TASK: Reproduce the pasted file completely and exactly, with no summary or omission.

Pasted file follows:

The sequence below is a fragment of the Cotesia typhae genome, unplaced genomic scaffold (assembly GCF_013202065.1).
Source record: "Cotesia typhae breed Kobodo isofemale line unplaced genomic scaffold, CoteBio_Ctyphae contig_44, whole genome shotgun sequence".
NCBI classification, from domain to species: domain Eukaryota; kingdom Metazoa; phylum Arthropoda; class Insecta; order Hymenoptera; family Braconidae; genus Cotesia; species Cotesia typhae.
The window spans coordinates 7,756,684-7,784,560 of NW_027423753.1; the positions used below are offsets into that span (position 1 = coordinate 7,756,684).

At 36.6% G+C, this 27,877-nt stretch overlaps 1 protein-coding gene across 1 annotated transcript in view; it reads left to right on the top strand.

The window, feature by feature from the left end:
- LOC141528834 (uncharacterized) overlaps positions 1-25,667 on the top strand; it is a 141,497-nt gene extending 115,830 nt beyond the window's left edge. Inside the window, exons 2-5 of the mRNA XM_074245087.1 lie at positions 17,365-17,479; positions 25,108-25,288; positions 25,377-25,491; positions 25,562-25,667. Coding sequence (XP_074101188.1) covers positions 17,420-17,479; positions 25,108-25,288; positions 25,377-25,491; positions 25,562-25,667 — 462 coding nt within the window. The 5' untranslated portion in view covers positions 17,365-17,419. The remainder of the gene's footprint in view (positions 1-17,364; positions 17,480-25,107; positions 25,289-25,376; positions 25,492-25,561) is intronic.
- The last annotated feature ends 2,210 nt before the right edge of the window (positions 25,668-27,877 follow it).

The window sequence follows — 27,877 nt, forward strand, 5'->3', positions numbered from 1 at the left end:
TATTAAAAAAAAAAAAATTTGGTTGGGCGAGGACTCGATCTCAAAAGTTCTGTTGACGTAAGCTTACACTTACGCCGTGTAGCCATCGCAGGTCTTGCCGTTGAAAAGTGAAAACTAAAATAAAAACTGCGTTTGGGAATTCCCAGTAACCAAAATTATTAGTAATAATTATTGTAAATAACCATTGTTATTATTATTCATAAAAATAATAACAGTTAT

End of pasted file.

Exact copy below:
The sequence below is a fragment of the Cotesia typhae genome, unplaced genomic scaffold (assembly GCF_013202065.1).
Source record: "Cotesia typhae breed Kobodo isofemale line unplaced genomic scaffold, CoteBio_Ctyphae contig_44, whole genome shotgun sequence".
NCBI classification, from domain to species: domain Eukaryota; kingdom Metazoa; phylum Arthropoda; class Insecta; order Hymenoptera; family Braconidae; genus Cotesia; species Cotesia typhae.
The window spans coordinates 7,756,684-7,784,560 of NW_027423753.1; the positions used below are offsets into that span (position 1 = coordinate 7,756,684).

At 36.6% G+C, this 27,877-nt stretch overlaps 1 protein-coding gene across 1 annotated transcript in view; it reads left to right on the top strand.

The window, feature by feature from the left end:
- LOC141528834 (uncharacterized) overlaps positions 1-25,667 on the top strand; it is a 141,497-nt gene extending 115,830 nt beyond the window's left edge. Inside the window, exons 2-5 of the mRNA XM_074245087.1 lie at positions 17,365-17,479; positions 25,108-25,288; positions 25,377-25,491; positions 25,562-25,667. Coding sequence (XP_074101188.1) covers positions 17,420-17,479; positions 25,108-25,288; positions 25,377-25,491; positions 25,562-25,667 — 462 coding nt within the window. The 5' untranslated portion in view covers positions 17,365-17,419. The remainder of the gene's footprint in view (positions 1-17,364; positions 17,480-25,107; positions 25,289-25,376; positions 25,492-25,561) is intronic.
- The last annotated feature ends 2,210 nt before the right edge of the window (positions 25,668-27,877 follow it).

The window sequence follows — 27,877 nt, forward strand, 5'->3', positions numbered from 1 at the left end:
TATTAAAAAAAAAAAAATTTGGTTGGGCGAGGACTCGATCTCAAAAGTTCTGTTGACGTAAGCTTACACTTACGCCGTGTAGCCATCGCAGGTCTTGCCGTTGAAAAGTGAAAACTAAAATAAAAACTGCGTTTGGGAATTCCCAGTAACCAAAATTATTAGTAATAATTATTGTAAATAACCATTGTTATTATTATTCATAAAAATAATAACAGTTAT